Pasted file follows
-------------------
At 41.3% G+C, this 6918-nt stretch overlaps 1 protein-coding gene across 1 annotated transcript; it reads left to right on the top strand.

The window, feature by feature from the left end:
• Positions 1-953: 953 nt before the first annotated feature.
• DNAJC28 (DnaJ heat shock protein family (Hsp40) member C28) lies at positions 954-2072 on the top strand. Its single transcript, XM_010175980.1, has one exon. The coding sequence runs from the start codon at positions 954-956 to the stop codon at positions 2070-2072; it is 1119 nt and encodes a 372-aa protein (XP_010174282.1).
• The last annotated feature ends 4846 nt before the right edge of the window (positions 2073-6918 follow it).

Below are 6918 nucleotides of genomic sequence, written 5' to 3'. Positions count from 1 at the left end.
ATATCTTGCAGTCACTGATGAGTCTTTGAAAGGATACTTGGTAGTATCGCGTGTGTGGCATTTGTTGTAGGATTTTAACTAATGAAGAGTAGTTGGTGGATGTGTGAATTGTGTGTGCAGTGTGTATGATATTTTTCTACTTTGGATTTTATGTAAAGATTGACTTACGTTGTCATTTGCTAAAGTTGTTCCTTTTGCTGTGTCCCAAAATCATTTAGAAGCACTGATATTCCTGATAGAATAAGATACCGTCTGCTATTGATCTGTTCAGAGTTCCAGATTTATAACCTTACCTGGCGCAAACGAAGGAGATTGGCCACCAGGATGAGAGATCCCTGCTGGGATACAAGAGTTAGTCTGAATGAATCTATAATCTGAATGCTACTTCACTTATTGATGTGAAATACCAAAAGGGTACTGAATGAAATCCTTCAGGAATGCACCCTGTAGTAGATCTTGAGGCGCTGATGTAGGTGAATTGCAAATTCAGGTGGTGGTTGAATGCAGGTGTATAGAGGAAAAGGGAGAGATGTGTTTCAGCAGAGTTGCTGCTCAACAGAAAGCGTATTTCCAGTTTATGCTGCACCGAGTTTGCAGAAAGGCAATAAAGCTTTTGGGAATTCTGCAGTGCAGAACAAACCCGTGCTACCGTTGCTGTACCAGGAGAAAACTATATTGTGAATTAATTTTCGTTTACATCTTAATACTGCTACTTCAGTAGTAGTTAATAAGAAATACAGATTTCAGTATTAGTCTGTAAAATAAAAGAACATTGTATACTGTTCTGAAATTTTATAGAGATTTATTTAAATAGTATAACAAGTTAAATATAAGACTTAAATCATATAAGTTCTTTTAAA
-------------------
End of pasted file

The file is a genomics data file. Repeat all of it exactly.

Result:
At 41.3% G+C, this 6918-nt stretch overlaps 1 protein-coding gene across 1 annotated transcript; it reads left to right on the top strand.

The window, feature by feature from the left end:
• Positions 1-953: 953 nt before the first annotated feature.
• DNAJC28 (DnaJ heat shock protein family (Hsp40) member C28) lies at positions 954-2072 on the top strand. Its single transcript, XM_010175980.1, has one exon. The coding sequence runs from the start codon at positions 954-956 to the stop codon at positions 2070-2072; it is 1119 nt and encodes a 372-aa protein (XP_010174282.1).
• The last annotated feature ends 4846 nt before the right edge of the window (positions 2073-6918 follow it).

Below are 6918 nucleotides of genomic sequence, written 5' to 3'. Positions count from 1 at the left end.
ATATCTTGCAGTCACTGATGAGTCTTTGAAAGGATACTTGGTAGTATCGCGTGTGTGGCATTTGTTGTAGGATTTTAACTAATGAAGAGTAGTTGGTGGATGTGTGAATTGTGTGTGCAGTGTGTATGATATTTTTCTACTTTGGATTTTATGTAAAGATTGACTTACGTTGTCATTTGCTAAAGTTGTTCCTTTTGCTGTGTCCCAAAATCATTTAGAAGCACTGATATTCCTGATAGAATAAGATACCGTCTGCTATTGATCTGTTCAGAGTTCCAGATTTATAACCTTACCTGGCGCAAACGAAGGAGATTGGCCACCAGGATGAGAGATCCCTGCTGGGATACAAGAGTTAGTCTGAATGAATCTATAATCTGAATGCTACTTCACTTATTGATGTGAAATACCAAAAGGGTACTGAATGAAATCCTTCAGGAATGCACCCTGTAGTAGATCTTGAGGCGCTGATGTAGGTGAATTGCAAATTCAGGTGGTGGTTGAATGCAGGTGTATAGAGGAAAAGGGAGAGATGTGTTTCAGCAGAGTTGCTGCTCAACAGAAAGCGTATTTCCAGTTTATGCTGCACCGAGTTTGCAGAAAGGCAATAAAGCTTTTGGGAATTCTGCAGTGCAGAACAAACCCGTGCTACCGTTGCTGTACCAGGAGAAAACTATATTGTGAATTAATTTTCGTTTACATCTTAATACTGCTACTTCAGTAGTAGTTAATAAGAAATACAGATTTCAGTATTAGTCTGTAAAATAAAAGAACATTGTATACTGTTCTGAAATTTTATAGAGATTTATTTAAATAGTATAACAAGTTAAATATAAGACTTAAATCATATAAGTTCTTTTAAA